Early Signs of Alzheimer’s Disease – Part 2


Does your family have a history of Alzheimer’s disease? If so, you may go back and forth between trying not to think about it and worrying intensely, especially if you have aging parents. The instant you see a change in their behavior, your mind probably jumps to Alzheimer’s and you wonder if you’re seeing its beginnings. Well, we want to take away some of the guesswork. At The Heritage, we offer specific services to people with memory loss in our Legacy Place, so we have some experience with the changes that come over the brain as it ages. Though we are not medical experts, we want to share some of our knowledge with you in hopes it will give you a starting point and maybe a little more peace of mind.

In our last blog, we discussed five early signs of Alzheimer’s, including poor judgment, trouble solving simple problems, noticeable personality changes, and two other signs. Today, we have five more signs to share with you.

More Early Symptoms of Alzheimer’s Disease

When you know what to look for, it can make it easier to identify Alzheimer’s in its early stages. Because Alzheimer’s is easier to manage when caught early, it is well worth learning what it looks like.

  • Your loved one has problems performing routine tasks.

    • This is a symptom that many people write off because it is pretty normal to see people have trouble handling every-day life as they get older. But we’re talking about forgetting how to do extremely basic activities like running a microwave or checking email. Alzheimer’s affects the brain, so it doesn’t manifest in physical issues. You’ll see a person unable to mentally do what their body is completely able to do.
  • Your loved one can’t keep track of seasons or dates.

    • Let’s face it: a majority of us don’t know what the date is until we have to write it down somewhere. We also get confused about what day of the week it is, especially if we’re in the middle of the holidays. However, if your loved one is perpetually lost and cannot hold onto where they are in the week or month, something may be up. It’s a good idea to watch him or her more closely.

  • Your loved one withdraws from social activities.

    • Seniors withdraw from social life for many different reasons. They lose their friends; they get depressed; they get sick. However, if your loved one is refusing all invitations, don’t just write it off. Look a bit deeper. It may mean that your loved one has forgotten how to do a hobby or some other important part of who they used to be. This can make hanging out with friends embarrassing and confusing.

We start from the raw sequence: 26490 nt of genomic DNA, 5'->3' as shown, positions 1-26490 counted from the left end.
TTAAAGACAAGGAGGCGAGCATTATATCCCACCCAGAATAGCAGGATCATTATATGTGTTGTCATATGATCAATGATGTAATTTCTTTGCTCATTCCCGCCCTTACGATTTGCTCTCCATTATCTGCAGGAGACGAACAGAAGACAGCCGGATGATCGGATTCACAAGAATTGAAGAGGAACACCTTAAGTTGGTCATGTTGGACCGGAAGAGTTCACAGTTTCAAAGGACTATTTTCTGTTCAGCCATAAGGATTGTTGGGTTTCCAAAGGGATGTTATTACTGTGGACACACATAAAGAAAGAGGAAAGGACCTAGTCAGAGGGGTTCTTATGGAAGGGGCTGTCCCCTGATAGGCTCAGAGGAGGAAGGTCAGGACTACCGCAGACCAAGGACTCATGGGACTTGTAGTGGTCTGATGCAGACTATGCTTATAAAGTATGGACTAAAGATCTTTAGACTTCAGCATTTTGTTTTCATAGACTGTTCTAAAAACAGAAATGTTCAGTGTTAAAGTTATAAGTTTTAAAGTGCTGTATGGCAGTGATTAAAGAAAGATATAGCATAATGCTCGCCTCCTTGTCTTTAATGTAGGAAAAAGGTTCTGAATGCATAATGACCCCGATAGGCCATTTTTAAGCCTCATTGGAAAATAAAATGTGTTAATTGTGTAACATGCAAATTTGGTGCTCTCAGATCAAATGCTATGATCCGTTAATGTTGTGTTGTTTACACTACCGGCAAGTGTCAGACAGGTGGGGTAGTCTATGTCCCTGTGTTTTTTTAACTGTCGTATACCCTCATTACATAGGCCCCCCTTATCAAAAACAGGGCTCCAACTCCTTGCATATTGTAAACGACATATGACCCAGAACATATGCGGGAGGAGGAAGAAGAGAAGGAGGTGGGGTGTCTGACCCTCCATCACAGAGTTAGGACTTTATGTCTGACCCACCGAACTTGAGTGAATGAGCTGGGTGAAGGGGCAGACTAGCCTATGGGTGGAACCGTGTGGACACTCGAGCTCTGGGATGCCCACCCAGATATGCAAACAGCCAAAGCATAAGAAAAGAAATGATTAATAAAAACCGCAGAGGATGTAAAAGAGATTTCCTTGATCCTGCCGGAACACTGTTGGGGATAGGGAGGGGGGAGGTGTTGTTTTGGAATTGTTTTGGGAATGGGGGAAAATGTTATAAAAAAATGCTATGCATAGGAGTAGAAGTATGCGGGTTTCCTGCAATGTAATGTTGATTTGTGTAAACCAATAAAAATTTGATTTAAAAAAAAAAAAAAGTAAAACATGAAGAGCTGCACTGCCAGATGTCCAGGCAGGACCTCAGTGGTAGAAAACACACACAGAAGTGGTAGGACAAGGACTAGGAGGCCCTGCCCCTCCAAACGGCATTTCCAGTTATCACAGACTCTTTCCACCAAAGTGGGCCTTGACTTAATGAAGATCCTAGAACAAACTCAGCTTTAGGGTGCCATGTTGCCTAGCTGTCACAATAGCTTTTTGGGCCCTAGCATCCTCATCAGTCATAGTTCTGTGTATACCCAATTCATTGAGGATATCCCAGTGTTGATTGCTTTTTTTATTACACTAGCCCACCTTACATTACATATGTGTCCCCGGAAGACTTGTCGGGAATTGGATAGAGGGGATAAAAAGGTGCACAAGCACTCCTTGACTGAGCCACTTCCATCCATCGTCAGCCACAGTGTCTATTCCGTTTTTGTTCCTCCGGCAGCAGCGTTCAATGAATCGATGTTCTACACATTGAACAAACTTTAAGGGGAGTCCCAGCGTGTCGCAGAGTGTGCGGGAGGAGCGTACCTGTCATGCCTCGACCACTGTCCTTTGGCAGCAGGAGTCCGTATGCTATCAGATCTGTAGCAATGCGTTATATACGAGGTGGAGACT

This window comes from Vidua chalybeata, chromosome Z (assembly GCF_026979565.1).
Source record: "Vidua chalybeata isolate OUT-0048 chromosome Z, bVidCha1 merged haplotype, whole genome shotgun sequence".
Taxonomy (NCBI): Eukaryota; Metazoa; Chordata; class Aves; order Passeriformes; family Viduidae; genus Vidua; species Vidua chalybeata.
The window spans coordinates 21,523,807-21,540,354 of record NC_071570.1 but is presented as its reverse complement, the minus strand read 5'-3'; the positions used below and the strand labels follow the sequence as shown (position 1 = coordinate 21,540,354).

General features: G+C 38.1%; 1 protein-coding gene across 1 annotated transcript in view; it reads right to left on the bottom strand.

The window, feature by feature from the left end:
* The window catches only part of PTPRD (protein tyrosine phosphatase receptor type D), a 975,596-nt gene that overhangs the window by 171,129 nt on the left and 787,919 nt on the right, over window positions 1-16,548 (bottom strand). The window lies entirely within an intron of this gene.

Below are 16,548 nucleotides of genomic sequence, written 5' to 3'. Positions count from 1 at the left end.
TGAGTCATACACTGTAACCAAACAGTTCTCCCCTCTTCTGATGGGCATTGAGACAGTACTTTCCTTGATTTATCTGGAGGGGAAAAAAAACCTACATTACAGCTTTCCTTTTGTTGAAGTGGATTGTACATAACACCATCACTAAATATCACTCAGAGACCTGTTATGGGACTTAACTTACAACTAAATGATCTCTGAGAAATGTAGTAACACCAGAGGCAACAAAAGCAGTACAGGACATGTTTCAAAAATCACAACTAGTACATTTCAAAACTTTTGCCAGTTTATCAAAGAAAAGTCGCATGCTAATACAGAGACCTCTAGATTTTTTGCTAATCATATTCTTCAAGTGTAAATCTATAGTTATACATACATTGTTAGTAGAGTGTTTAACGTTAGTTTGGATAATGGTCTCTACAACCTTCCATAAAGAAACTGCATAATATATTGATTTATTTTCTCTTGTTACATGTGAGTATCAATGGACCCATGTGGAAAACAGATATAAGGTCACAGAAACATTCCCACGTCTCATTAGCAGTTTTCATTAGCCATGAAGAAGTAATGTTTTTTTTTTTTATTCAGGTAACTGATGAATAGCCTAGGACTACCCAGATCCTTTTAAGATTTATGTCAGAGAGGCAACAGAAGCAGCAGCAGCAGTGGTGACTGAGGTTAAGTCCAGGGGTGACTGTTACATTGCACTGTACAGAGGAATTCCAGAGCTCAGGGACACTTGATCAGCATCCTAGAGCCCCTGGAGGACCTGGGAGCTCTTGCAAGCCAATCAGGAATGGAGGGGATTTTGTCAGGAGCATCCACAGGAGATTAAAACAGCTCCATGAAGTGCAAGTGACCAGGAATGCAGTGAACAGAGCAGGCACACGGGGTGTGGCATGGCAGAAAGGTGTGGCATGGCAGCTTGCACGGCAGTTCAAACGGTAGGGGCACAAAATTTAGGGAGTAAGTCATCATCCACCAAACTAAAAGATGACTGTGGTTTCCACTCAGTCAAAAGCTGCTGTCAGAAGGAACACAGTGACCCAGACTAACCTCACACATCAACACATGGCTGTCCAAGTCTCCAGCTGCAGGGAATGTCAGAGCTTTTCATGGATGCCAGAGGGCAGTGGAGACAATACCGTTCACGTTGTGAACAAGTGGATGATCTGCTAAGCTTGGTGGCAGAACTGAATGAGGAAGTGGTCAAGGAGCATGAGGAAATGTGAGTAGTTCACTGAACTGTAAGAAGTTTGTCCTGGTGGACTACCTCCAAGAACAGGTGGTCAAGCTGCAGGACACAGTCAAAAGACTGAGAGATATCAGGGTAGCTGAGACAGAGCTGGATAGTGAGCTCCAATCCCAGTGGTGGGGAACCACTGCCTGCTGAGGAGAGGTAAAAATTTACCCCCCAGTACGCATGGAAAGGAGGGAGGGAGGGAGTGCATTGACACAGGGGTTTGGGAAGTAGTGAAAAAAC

• Your loved one has a harder and harder time finding correct words.

    • If you find yourself itching to finish your loved one’s sentences or getting impatient because he or she loses a train of thought mid-sentence, watch closely to see if the problem persists. You’re looking for patterns that just keep coming back, not one-time situations, so give it a little time and be watchful.
  • Your loved one has memory problems.

    • We saved this one for last because it is the main symptom people associate with Alzheimer’s, failing to realize that the list we just shared is also important. Short-term memory is usually affected early in the Alzheimer’s process, so if you’re seeing it paired with previously-mentioned issues, it may be time to contact a specialist. You will feel better when you understand what is going on.

Let the Team at The Heritage Help

The Heritage is Hammonton’s premium assisted living community. We proudly provide a great selection of living options to accommodate a wide array of tastes and budget. Because we are here to help people and their families rather than take advantage of them, we won’t charge for assistance we don’t give. Individualization sets us apart when it comes to our care — that, and our dedication to our residents’ independence and dignity.

At The Heritage, we offer a special solution to people with memory issues. It is called the Legacy Place, and it consists of safe, comfortable senior living apartments where people can thrive. Contact us to learn more about how we can make a difference in your life today!